Have you ever wondered about what life would be like on another planet? How would you provide power to a lunar homestead – in fact, how do you provide power in space generally?
I remember the first time I went to the Air and Space Museum in Washington. I was like a kid in a candy store at being able to partially tick off a bucket list item when I got to see the space craft in which man had finally made his journey to the Moon. I was entranced by the bold vision and nerves of steel which have guided the astronauts across the years … I’ll admit it. I completely surrendered to my inner nerd.
So, imagine how I felt when one of my colleagues mentioned that the US Department of Energy had developed and released a Strategy to Advance American Space Leadership. It was like Christmas and my birthday all rolled into one!
According to the strategy paper: “the future space arena will have a sustained human and robotic presence across the solar system, and an expanding sphere of commercial, non-government activities with increasing numbers of Americans living and working in space.” But how will they do it? How will they power their new, lunar based lives?
The DoE’s strategy is underpinned by four goals – namely:
- Power the exploration of Space by the development of ‘space-capable’ energy technologies.
- Solve the mysteries of Space through scientific discovery.
- Support the secure and peaceful use of Space by providing technical capacity and technology for both national security and civil space development.
- Enable the development of Space via innovative in space science research and breakthroughs.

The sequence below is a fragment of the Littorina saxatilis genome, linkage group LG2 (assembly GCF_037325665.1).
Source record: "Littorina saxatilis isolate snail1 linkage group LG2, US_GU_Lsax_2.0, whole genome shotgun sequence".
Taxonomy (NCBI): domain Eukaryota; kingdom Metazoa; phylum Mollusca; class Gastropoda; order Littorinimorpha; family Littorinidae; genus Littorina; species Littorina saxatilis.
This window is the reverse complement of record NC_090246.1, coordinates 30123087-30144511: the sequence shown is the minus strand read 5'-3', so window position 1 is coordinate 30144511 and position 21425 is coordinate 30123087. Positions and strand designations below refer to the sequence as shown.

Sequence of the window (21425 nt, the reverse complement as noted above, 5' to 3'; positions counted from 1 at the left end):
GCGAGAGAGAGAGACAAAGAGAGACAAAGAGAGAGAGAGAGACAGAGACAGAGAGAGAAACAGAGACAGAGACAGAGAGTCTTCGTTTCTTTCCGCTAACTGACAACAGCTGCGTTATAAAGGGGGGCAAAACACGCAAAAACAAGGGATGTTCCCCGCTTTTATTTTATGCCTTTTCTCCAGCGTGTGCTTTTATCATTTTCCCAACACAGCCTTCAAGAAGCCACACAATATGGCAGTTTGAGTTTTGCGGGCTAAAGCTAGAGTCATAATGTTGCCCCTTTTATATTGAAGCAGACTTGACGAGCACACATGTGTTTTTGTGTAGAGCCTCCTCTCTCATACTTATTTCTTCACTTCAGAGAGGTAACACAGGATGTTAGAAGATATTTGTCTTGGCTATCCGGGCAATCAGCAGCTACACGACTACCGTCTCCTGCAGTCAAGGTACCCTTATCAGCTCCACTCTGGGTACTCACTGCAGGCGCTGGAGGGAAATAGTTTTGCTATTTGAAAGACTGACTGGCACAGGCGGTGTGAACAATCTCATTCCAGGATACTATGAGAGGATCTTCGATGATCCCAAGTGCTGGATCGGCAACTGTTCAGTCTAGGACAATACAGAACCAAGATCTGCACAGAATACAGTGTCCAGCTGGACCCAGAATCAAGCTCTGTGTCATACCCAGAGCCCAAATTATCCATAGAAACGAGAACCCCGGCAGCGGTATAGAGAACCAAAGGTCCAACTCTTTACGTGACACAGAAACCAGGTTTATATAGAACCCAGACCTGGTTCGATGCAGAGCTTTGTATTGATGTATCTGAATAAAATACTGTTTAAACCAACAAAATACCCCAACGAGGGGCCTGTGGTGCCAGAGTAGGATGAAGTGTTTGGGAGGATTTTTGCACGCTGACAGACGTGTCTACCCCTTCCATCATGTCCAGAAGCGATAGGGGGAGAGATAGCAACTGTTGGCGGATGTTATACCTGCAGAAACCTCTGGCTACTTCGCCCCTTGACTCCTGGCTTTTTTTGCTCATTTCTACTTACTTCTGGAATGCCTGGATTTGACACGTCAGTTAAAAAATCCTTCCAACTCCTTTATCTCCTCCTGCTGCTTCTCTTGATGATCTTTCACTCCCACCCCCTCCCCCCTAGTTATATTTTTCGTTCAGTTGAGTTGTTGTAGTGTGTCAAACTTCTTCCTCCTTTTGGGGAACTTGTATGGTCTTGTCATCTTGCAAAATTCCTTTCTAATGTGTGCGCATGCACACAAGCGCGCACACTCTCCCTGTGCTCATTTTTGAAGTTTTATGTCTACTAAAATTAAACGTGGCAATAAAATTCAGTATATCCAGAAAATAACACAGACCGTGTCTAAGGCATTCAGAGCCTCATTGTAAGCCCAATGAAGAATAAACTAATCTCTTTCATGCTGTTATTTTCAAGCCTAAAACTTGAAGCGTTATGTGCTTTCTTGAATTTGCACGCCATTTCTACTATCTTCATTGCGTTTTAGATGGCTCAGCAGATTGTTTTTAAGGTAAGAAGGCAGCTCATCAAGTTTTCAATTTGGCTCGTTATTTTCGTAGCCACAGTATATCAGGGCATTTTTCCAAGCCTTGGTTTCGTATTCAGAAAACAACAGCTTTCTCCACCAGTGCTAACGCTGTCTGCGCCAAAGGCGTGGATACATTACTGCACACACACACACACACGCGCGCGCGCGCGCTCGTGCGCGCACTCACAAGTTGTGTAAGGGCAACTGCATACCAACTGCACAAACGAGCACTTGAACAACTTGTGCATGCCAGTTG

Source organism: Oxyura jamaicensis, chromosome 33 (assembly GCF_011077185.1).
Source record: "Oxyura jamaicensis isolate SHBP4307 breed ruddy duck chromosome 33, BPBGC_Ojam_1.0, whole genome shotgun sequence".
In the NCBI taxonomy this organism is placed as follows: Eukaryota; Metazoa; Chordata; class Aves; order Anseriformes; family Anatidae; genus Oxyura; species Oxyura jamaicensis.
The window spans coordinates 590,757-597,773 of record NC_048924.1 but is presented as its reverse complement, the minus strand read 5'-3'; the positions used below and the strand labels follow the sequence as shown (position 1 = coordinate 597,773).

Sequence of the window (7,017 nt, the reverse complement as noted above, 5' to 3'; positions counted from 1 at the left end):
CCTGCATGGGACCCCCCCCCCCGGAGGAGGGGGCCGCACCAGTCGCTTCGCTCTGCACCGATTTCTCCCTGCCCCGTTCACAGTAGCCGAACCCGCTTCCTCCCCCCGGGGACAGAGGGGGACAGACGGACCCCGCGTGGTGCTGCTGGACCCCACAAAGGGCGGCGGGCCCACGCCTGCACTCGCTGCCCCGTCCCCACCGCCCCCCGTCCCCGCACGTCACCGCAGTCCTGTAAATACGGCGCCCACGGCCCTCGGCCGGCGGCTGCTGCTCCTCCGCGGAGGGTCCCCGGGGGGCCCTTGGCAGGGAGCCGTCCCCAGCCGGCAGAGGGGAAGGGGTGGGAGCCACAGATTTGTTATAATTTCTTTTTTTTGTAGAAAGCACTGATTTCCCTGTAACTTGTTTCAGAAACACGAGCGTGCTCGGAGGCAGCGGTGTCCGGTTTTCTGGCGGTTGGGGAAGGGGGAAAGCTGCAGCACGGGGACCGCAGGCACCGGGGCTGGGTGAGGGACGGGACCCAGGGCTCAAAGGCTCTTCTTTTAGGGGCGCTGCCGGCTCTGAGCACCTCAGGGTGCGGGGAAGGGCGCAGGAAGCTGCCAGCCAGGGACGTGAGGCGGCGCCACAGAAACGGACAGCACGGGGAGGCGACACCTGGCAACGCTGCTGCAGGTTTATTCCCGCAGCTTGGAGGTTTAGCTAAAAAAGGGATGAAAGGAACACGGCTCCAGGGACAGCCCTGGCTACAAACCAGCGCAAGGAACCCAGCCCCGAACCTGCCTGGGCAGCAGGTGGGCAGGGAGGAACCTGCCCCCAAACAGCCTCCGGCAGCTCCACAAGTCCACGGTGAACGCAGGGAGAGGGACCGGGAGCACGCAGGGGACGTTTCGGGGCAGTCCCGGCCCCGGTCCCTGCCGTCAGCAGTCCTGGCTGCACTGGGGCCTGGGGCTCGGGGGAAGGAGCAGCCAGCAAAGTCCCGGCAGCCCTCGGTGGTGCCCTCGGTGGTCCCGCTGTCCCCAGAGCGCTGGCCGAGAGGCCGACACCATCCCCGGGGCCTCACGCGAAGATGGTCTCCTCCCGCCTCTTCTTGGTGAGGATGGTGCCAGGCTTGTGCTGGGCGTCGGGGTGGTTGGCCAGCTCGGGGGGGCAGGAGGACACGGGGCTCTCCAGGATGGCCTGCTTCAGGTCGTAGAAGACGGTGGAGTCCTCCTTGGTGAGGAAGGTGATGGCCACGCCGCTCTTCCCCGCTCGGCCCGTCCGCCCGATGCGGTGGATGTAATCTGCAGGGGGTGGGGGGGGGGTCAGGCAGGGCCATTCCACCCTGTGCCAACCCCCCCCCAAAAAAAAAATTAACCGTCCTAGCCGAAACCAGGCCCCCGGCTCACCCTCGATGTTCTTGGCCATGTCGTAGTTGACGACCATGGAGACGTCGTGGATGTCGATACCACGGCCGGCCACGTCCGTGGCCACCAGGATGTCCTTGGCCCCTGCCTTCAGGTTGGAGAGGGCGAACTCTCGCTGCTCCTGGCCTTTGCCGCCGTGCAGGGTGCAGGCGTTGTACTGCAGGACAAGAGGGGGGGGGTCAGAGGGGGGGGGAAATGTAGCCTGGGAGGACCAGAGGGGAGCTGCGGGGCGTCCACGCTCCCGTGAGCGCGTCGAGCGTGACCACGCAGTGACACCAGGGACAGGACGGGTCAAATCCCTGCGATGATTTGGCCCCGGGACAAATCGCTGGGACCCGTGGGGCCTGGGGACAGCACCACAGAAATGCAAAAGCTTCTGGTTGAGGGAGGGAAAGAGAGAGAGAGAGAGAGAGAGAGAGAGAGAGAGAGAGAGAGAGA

While it may sound like this could be a joke post, it is in fact something that will likely have real-life, on-earth applications or shoot-offs as well. In space, in addition to energy being generated, collected, stored and distributed; used for work, and managed in order to power vehicles, equipment, and habitats – it must operate under what can only be termed extreme conditions in a reliable, safe and sustainable way. The potential for benefits here and now (and on earth) are enormous.
Imagine solar PV systems that have to operate in a lunar setting – what kind of exposure do they have to sun and what kind of storage capacity will be necessary for such systems? In addition, the extreme heat and cold on the surface of the moon will require solar cells that can withstand temperatures of between -173 degrees Celsius up to 127 degrees Celsius – giving new meaning to the word extreme. In addition, because parts of the moon have long periods of dark, followed by long periods of light, the ability to store and distribute electricity on the lunar surface will need to be second to none. Any failure in this environment will likely be catastrophic.
Of course, the US are not the only country actively exploring how space and energy may work together and while the main purpose of this strategy document is to ensure safe and secure power on the moon, there is no doubt that the benefits will accrue down here on earth for us mere mortals too.
Do you know of any technology we are using on a daily basis on earth that was initially developed for space (and I don’t mean Velcro…) or are you working on such technology? Where do you believe this type of collaboration could take energy technologies? We’d love to hear from you! You can reach out to firstname.lastname@example.org or comment on our LinkedIn post.
This year has started off a little more bumpy than many of us would have liked, but the team here at Smart Energy International would still like to wish you all a safe, prosperous, happy and healthy 2021.
Until next time!